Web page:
Another form of media the group adopted was public announcement cars, which are seen as an efficient mobilization strategy to transmit information, publicise events and share information within the territory. Communication was based on needs identified by group members, who identified ways of doing, what to do and the most appropriate way to talk to their audience.  “It was based much more on knowledge and on coordinating  communication between women.  Something that has occurred between the youngest and oldest women.  And that process has succeeded,” explained Karine Damasceno Eloy, GRUMAP member.  She believes that it was having used this tool for such a long time that enabled them to build the foundations so that, today, the language of the podcast has been recognized as accessible and timely in sharing community information.

Good Living – Much of the content expresses this African philosophy. “At certain moments, we place a lot of emphasis on Sankofa, which for us is past, present, future and good living. Something that, for us, comes above everything.  It’s important for us to follow in the footsteps of our ancestors: to understand that they began and resisted the processes and challenges that continue for us today. So, when GRUMAP hoists its flag against the genocide of black youth, it is creating a different landmark for civilization, one in which racism does not prevail. When we defend education, health, sanitation and good living, we understand that we are creating this construction, as part of a historical process,” Karine added.

Rita remembered one of the movement’s founders and her beliefs, which continue to be reflected in the group’s work: Dona Alberta.  “She would tell us she was going to start a revolution. We don’t talk about revolution today, we talk about good living and understand that these two languages are linked.  One is connected to the other. Since the beginning of GRUMAP,  we have announced a new social order, through good living, strengthening each step we make with young women, with children.”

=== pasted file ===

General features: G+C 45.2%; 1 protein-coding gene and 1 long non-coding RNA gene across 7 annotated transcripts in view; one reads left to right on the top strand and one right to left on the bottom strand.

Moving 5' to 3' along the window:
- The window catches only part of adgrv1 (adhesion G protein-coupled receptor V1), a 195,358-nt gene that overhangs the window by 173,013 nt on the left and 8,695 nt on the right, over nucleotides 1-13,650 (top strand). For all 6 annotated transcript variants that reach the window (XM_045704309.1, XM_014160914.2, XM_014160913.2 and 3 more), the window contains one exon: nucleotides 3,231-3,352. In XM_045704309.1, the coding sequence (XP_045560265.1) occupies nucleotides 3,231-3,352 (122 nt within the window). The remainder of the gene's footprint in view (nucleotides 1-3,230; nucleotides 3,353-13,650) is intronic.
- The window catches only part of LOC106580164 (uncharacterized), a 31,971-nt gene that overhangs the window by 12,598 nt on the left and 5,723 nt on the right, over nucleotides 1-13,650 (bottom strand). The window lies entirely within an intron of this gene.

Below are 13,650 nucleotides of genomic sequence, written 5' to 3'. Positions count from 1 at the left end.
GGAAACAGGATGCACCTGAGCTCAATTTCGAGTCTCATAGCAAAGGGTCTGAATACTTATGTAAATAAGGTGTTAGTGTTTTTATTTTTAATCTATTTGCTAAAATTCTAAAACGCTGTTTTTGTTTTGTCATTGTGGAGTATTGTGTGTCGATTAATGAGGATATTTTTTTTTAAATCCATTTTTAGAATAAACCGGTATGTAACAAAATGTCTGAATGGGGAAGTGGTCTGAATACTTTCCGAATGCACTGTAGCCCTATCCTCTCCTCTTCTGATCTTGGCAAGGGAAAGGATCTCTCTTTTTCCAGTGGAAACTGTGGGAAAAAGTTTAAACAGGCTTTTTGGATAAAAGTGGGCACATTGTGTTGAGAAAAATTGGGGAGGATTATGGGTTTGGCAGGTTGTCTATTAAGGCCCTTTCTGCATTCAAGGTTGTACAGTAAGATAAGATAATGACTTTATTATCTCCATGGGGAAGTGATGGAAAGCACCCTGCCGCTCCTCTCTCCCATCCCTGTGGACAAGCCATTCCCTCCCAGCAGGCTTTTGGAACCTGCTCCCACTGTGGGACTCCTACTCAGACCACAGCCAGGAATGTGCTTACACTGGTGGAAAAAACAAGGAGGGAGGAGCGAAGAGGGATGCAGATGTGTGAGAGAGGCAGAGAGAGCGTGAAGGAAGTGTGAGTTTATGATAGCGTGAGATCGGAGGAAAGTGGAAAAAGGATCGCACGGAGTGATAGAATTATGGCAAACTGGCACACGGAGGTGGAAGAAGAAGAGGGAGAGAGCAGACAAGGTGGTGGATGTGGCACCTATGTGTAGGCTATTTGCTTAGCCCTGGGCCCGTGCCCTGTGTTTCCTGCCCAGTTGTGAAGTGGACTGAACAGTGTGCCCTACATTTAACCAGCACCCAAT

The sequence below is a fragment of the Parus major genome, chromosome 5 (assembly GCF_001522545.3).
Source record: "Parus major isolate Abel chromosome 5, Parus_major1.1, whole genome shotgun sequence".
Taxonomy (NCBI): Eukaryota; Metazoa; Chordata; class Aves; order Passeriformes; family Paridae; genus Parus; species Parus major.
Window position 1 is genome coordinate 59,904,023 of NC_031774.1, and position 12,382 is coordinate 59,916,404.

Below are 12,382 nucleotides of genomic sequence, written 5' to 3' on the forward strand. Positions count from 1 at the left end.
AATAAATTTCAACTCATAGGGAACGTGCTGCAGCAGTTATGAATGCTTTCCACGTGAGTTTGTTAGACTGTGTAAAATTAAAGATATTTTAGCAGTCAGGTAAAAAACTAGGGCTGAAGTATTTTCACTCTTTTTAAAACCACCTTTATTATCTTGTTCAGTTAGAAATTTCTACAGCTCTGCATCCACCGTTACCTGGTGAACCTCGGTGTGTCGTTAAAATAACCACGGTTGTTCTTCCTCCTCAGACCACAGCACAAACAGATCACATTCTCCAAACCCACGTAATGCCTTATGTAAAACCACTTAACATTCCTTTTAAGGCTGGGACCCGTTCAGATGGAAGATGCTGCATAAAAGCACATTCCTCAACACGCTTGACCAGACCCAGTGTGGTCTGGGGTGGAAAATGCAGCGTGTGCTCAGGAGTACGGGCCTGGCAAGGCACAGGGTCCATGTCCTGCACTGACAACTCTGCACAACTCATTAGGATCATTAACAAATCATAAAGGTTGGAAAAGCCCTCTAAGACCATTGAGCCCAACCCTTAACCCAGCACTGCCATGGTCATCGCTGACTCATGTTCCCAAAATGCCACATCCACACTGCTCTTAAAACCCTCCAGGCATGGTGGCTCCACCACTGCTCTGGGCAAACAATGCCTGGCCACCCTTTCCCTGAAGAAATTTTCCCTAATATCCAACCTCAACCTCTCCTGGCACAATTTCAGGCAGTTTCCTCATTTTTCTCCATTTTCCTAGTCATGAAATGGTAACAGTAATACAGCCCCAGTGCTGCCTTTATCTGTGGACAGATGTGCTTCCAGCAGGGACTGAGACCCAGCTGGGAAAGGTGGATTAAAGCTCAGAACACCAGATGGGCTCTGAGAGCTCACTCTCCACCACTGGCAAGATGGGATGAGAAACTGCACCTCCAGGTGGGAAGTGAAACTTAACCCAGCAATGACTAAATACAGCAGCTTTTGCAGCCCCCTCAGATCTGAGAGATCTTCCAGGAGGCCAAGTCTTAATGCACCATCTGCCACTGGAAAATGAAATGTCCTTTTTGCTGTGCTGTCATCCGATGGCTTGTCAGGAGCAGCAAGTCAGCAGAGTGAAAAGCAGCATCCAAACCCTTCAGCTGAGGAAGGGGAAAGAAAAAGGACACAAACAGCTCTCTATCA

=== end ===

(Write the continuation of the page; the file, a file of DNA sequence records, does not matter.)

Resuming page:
The theme of good living cuts across the organization’s training activities, and is found in their theatre and cinema arts activities, in their percussion classes with children and adults, as well as in body and memory classes, and circles of care.  Everything woven together by an anti-colonial perspective, one which shares black women’s agendas and rights.

Black women’s quality of life – Quality of life for black women is a fundamental agenda item for the group, which considers the defence of rights to be unnegotiable; they therefore seek to make viable activities that have this goal.

“We believe that CESE’s partnership with GRUMAP comes out of legitimacy, representativeness, the organization’s political importance as part of the construction of our plan for society. Since the 1980s, there have been moments in which the leaders have sat down and constructed a common pathway.  At the time of the redemocratization of Brazilian society, when we were mobilized for the defence of the 1988 Constitution, it was really great!”, she recalled.

According to Rita, “CESE did not hesitate to support GRUMAP’s communication projects, because it understands that they strengthen the territory and the women’s group, and ensure that its information circulates through other territories.” GRUMAP’s trajectory has closely followed that of CESE’s Small Projects Programme, an initiative that has existed for 49 years, aimed at strengthening grassroots struggles, stimulating and supporting small projects around Brazil.”